No doubt about it. Campus slows down in the summer. Most students and faculty are gone, some to exotic, exciting locales for research and educational pursuits. Those left behind (like the Wharton Magazine staff) are left to live vicariously through the lucky majority who got away. With that in mind, we asked four professors:

What are your plans for summer break?


David Bell“Trying to balance work and fun. In mid-July, my book Location Is (Still) Everything comes out, and I’m launching it with a talk at Google in San Francisco. Next, I head to Myanmar and Thailand on a faculty trek to see what’s up with e-commerce over there. Other than that, guitar practice, swimming and a trip home to NZ to see my parents.”

—David Bell, Xinmei Zhang and Yongge Dai Professor


Sigal Barsade“While the pace of summer campus life might seem slow, it is actually one of the busiest times for doing research. It’s a luxury to have a stretch of time to laser in on my writing, study design and data gathering. Midsummer is also when our four-faculty MGMT 610 team begins ramping up for the wonderful, huge and complex MBA teamwork and leadership core course.”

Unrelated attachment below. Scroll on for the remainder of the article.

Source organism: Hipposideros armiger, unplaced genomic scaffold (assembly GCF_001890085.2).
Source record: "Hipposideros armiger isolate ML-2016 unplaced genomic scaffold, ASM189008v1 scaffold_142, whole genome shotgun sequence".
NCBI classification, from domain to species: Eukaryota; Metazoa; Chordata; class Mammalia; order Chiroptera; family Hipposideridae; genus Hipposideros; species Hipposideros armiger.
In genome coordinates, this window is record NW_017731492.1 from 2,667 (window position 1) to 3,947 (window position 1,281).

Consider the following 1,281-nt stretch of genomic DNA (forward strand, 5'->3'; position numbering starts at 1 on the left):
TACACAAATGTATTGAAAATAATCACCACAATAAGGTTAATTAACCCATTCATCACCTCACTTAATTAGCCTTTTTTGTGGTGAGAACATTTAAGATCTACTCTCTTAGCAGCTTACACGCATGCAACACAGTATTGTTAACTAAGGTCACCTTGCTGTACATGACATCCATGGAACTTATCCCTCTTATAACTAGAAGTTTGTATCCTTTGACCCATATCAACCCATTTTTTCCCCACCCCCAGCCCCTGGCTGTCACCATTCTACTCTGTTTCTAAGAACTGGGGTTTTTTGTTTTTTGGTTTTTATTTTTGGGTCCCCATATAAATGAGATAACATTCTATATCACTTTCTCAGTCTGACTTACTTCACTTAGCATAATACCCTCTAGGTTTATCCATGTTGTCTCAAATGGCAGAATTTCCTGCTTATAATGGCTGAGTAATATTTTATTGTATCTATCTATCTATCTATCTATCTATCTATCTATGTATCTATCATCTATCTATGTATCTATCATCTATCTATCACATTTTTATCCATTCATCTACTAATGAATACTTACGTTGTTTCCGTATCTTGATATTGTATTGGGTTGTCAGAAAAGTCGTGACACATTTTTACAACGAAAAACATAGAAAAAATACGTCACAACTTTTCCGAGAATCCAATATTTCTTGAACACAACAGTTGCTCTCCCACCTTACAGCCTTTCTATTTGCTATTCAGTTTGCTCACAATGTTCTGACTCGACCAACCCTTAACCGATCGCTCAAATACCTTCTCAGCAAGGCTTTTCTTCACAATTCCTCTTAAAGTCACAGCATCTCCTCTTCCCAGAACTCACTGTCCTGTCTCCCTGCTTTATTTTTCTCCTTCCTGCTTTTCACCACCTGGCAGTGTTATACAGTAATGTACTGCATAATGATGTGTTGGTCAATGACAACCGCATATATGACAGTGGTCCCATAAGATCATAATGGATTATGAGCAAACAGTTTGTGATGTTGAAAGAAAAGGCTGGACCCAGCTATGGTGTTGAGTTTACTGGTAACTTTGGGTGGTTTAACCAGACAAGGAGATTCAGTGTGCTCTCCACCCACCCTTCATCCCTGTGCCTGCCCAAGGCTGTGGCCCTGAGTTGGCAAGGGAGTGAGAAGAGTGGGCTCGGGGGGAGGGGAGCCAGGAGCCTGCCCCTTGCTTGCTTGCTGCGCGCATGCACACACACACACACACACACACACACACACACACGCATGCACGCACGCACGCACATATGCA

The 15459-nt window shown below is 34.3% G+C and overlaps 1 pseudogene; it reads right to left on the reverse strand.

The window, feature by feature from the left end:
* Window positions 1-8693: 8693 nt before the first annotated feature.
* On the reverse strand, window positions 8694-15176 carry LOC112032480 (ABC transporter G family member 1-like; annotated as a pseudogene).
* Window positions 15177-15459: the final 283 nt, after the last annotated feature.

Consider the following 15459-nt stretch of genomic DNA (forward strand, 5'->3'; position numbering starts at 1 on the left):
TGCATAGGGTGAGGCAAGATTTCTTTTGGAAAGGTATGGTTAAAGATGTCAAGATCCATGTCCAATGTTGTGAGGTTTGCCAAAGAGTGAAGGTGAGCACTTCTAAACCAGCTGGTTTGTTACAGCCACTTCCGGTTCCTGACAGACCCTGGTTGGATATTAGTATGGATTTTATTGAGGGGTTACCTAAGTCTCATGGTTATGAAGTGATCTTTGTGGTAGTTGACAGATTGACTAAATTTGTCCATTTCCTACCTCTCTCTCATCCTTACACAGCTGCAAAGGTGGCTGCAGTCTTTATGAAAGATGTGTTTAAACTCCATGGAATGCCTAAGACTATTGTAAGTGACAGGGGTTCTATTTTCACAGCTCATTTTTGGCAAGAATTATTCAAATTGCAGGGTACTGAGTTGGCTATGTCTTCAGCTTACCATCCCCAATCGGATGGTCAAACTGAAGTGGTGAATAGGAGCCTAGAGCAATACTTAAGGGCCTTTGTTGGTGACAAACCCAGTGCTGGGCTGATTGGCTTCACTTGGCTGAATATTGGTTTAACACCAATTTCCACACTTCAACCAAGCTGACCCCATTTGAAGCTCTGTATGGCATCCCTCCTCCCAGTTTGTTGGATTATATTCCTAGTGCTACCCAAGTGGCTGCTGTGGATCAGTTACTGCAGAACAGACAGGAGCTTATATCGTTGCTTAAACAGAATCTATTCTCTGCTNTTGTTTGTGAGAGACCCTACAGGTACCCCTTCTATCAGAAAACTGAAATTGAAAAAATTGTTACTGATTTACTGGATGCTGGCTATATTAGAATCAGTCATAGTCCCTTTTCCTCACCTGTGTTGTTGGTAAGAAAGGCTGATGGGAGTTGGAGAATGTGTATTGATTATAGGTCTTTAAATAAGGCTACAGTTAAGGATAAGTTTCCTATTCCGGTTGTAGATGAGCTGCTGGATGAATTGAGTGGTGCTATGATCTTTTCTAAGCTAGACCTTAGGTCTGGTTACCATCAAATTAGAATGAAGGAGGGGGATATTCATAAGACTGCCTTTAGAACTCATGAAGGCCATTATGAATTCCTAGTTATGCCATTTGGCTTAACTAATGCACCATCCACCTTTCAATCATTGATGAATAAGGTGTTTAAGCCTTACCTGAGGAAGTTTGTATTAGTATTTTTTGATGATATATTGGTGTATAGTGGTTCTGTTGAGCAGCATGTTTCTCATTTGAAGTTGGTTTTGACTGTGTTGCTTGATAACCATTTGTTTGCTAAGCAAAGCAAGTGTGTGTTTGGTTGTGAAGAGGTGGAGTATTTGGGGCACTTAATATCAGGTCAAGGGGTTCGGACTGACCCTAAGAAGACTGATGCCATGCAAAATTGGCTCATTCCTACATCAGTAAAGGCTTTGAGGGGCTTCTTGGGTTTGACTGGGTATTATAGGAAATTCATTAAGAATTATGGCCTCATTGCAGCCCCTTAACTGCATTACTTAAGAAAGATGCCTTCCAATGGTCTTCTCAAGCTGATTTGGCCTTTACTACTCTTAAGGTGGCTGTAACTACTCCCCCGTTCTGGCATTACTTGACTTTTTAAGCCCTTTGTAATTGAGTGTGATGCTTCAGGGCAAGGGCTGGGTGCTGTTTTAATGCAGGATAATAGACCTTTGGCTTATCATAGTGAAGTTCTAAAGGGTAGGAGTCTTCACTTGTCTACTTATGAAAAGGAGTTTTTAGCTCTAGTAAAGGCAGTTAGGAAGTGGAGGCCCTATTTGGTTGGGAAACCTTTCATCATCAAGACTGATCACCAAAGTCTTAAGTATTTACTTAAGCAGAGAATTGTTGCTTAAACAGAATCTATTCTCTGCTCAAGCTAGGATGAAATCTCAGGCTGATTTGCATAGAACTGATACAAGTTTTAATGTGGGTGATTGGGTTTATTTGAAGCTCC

—Sigal Barsade, Joseph Frank Bernstein Professor Of Management


Pinar Yildirim“Summer is when I catch up on traveling. I will make several stops in the U.S. and Europe to give talks and make personal visits. Another event I am looking forward to this summer is the Wharton Global Initiatives visit to Thailand and Myanmar. I expect this to be quite an experience, particularly given the current political state of Thailand.”

—Pinar Yildirim, assistant professor of marketing


John Zhang“Summer is a good time to break away from routines and do something on the wild side. I plan to start ‘Professors Without Borders’ to recruit business professors to teach kids in countries with unsettled borders for free so that they can also be a force of good. For myself, I plan to enroll in acting classes at Penn to enhance my on-camera performing skills just in case that MOOCs take off before I reach my retirement age. Finally, I also plan not to carry out any of these plans!”

—Z. John Zhang, Murrel J. Ades Professor and Director of the Penn Wharton China Center


Connect with us:  Have a summer highlight to share with the Wharton community? Let us know at We’ll post the best online and in an upcoming print edition.